Diplomatic Diary

Celebrating 128 Years of Adwa Victory: A Testament to Ethiopian Resilience and African Pride

Honoring the Legacy of Adwa: Ambassador Demeke Atnafu Pays Tribute to Ethiopia's Historic Triumph.

Adwa victory is the symbol of Ethiopia’s independence and Sovereignty; it is the Symbol of dignity of Africans and Black people! March 2nd, 2024 marks the 128th year anniversary of the Battle of Adwa. 

A treaty known as the Treaty of Wuchale was signed between Emperor Menelik II of Ethiopia and Italy in 1889, where the Amharic and Italian versions of Article 17 of the treaty interpreted differently. The Amharic version of the treaty states that Ethiopia can use Italy for all business with other countries, whereas the Italian version obliged Ethiopia to use Italy in all of its foreign dealings. The difference in the interpretation of Article 17 became a major source of conflict and disagreement that led to war.

When Italy disregarding the Amharic version of the treaty and continued to consider Ethiopia as its protectorate, making full preparation to invade Ethiopia, Emperor Menelik II called on all Ethiopians to defend their country, family and religion. He ordered every capable person to fight and those incapable to pray for Ethiopia’s victory.

The Italian army invaded Ethiopia from its colony in Eritrea, expecting to encounter little resistance. About 20,000 Italian and Italian trained troops armed with modern weapons advanced in three columns. However, the Ethiopians were well prepared and assembled a formidable army of around 100,000 troops.

The battle began at dawn, with the Italian artillery bombarding the Ethiopian army. The Ethiopian army then launched a fierce counter-attack, charging the Italian lines with traditional weapons. It didn’t take long for the Italians and their auxiliaries to become disorganized, greatly outnumbered, and exposed in hostile surroundings. The intensity of the Ethiopian attack initially caught them off guard. Their modern weapons were less effective than they had anticipated.

The battle lasted for several hours, with the Ethiopians gradually gaining the upper hand. The Italian army began to retreat, but the Ethiopians pursued them relentlessly, causing heavy casualties. By the end of the day, the Italian army had suffered around 7,000 casualties, with over 6,133 soldiers killed, while the Ethiopian army had suffered around 4,000 casualties.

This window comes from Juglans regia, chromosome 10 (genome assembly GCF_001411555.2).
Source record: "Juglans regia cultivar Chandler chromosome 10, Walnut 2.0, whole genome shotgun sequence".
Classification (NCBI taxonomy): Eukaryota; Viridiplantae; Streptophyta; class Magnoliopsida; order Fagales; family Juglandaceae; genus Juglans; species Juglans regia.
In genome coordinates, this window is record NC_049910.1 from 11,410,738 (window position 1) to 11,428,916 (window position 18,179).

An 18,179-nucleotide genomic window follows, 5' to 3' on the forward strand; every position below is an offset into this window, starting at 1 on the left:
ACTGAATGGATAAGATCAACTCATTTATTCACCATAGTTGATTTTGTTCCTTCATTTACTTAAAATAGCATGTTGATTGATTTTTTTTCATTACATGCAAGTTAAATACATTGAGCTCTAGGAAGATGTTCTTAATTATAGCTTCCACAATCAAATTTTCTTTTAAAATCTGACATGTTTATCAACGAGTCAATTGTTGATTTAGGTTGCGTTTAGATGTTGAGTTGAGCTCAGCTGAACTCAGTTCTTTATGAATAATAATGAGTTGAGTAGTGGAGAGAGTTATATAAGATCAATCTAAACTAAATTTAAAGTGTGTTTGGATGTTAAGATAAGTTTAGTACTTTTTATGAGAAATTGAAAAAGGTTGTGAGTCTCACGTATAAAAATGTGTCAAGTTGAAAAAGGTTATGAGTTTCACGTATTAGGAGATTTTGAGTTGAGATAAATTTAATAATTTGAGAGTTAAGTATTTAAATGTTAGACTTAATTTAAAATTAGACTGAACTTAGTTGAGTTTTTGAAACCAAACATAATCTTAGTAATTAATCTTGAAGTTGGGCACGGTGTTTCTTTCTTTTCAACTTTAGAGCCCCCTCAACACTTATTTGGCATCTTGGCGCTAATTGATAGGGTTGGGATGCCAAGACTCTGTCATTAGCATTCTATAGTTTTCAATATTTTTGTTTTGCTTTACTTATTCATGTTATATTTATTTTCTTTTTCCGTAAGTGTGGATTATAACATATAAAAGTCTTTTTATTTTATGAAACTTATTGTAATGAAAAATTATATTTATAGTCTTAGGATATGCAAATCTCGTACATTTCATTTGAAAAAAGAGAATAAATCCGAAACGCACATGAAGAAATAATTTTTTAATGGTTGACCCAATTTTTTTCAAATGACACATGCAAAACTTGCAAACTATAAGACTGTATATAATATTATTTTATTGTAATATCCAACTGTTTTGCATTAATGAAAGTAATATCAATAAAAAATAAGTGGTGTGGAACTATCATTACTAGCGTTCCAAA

The Battle of Adwa marked a decisive victory for Ethiopia, making Ethiopia the first African and black nation to fully resist and defeat European colonizers in the 19th century.  It was a resounding victory, not only it aborted Italia’s ambition to establish a colonial foothold in Ethiopia but also compelled major European powers, including Italy to accept the independence and sovereignty of Ethiopia. It significantly contributed for Ethiopia to preserve and continue to maintain its own unique alphabets, calendar and way of life. The crushing defeat greatly enhanced Ethiopia’s International reputation, with a host of foreign advisers, ambassadors, emissaries and adventurers flow into the country.

Moreover, the victory challenged the European perception of Africans as inferior and primitive. It clearly demonstrated that Africans were capable of defending their territories and independence by resisting European colonization. Further it became a source of pride and inspiration for other African nations struggling for independence from European colonial powers. It also contributed to the growth of Pan-Africanism, a movement that sought to unify African nations and people across the continent and became a rally emblem for the later African nationalists in their struggle for decolonization and political independence. 

This is an official message by H. E. Ambassador Demeke Atnafu (Ethipion Ambassdor in India).

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